Occurrence Briefs are concise reports that detail the facts surrounding a transport safety occurrence, as received in the initial notification and any follow-up enquiries. They provide an opportunity to share safety messages in the absence of an investigation.
On 27 October 2019 at approximately 1740 Eastern Daylight-Saving Time, the crew of a foreign-registered Airbus A380 was conducting a regular public transport flight to Sydney Airport, New South Wales (NSW).
During cruise at FL 390 abeam Broken Hill, NSW the crew observed the cockpit oxygen bottle pressure of 487 psi. After referring to the flight crew operating manual (FCOM) for oxygen limitations, it was determined that this was below the minimum pressure for a two person flight crew.
The crew discussed the situation, taking into account fuel on board, distance to the destination, weather and an en route alternate, and decided to continue the flight to Sydney.
The crew notified air traffic control of the oxygen issue and were cleared to descend to 10,000 ft. Maintenance control centre was also contacted and the cabin crew were advised of an early descent.
On approach at 800 ft, the pressure dropped to 350 psi and the crew received an oxygen cockpit low pressure caution on the electronic centralised aircraft monitor. The aircraft landed safely at 0755 UTC.
Following the incident, an inspection on the oxygen bottle system revealed a leak at the filling port cap. Replacement components were placed on board the aircraft as a preventative measure in case of a further valve leak.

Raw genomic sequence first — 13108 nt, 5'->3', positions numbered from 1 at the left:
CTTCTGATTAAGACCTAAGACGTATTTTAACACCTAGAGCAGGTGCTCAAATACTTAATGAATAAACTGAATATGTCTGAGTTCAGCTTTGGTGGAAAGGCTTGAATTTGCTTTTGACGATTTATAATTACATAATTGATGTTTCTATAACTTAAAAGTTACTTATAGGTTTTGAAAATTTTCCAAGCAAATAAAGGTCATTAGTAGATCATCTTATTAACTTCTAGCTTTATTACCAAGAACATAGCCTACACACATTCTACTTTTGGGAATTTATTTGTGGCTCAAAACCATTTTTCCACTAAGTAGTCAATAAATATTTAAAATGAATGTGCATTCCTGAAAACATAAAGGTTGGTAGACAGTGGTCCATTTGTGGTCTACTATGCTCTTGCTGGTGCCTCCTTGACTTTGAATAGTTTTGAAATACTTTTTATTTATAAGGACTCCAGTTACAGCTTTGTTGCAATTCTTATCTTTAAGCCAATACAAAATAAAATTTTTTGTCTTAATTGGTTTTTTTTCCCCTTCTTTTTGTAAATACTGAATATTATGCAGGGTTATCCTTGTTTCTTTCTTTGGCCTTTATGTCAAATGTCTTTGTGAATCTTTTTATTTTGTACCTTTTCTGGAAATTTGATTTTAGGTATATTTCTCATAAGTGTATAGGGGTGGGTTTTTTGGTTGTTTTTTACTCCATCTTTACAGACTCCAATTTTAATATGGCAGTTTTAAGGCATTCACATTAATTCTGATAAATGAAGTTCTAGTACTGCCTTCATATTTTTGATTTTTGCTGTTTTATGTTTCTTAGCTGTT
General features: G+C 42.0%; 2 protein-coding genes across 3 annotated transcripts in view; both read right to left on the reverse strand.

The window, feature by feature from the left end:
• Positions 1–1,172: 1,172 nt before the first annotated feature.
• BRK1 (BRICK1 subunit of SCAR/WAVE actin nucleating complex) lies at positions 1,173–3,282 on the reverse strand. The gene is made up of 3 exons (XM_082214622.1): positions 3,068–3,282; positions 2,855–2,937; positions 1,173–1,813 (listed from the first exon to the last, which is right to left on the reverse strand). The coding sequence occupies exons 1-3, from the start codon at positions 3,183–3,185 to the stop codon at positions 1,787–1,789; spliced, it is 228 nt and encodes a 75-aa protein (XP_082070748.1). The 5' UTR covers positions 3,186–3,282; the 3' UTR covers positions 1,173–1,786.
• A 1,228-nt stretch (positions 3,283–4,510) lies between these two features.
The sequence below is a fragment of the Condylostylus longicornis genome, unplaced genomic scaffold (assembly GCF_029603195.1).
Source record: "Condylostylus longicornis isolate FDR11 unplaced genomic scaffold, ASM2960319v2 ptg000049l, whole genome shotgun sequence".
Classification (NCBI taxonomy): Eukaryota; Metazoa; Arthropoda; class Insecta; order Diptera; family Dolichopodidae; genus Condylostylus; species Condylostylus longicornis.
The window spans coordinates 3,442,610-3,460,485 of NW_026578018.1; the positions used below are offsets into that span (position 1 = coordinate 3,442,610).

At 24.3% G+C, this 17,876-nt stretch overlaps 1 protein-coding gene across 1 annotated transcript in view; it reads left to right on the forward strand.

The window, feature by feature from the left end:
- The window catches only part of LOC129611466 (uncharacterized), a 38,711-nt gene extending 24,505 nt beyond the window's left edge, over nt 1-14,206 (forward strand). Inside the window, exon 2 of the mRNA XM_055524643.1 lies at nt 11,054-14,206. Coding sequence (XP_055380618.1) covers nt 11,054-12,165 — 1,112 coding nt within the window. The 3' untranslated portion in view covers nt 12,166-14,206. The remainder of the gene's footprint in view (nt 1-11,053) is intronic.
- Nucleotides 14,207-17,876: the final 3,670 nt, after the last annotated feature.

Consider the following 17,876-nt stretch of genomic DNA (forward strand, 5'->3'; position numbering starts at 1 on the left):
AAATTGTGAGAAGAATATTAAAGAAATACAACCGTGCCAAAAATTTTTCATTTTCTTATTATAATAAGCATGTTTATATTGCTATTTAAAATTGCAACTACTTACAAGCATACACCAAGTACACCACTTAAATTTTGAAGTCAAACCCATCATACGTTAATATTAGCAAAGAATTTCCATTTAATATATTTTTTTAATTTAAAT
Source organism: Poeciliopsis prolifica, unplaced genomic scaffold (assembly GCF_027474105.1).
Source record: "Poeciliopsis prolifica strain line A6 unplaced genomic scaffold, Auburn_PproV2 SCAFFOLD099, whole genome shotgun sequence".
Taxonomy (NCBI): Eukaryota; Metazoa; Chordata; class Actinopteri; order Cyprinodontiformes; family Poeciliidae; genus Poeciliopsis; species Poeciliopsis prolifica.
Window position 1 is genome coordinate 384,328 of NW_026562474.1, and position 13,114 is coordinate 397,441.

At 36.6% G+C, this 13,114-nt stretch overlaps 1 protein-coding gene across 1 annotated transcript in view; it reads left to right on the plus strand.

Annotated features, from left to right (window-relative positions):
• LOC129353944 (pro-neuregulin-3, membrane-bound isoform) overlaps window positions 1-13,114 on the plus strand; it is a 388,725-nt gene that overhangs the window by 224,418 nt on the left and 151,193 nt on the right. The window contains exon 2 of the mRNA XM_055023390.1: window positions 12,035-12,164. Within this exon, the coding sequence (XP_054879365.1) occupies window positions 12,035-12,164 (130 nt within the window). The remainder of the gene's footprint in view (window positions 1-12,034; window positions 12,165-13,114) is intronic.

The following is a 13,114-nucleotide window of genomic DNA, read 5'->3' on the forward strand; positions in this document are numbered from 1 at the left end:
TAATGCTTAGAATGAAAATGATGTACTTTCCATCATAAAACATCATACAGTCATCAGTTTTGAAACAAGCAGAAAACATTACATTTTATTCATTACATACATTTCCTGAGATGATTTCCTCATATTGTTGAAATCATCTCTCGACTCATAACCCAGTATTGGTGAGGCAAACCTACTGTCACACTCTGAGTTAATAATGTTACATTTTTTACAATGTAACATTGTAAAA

This incident highlights the importance of positive crew resource management when handling unanticipated failures during flight. In this instance, the crew proactively identified the oxygen bottle pressure and took all appropriate actions by consulting the FCOM, discussing the situation, assessing their options and communicating with external stakeholders to ensure a desirable outcome.
About this report
Decisions regarding whether to conduct an investigation, and the scope of an investigation, are based on many factors, including the level of safety benefit likely to be obtained from an investigation. For this occurrence, no investigation has been conducted and the ATSB did not verify the accuracy of the information. A brief description has been written using information supplied in the notification and any follow-up information in order to produce a short summary report, and allow for greater industry awareness of potential safety issues and possible safety actions.
|Date:||27 October 2019||Investigation status:||Completed|
|Location:||Near Broken Hill|
|State:||New South Wales|
|Release Date:||25 November 2019||Occurrence category:||Incident|
|Report status:||Final||Highest injury level:||None|
|Type of operation||Air Transport High Capacity|
|Damage to aircraft||Nil|
|Destination||Sydney, New South Wales|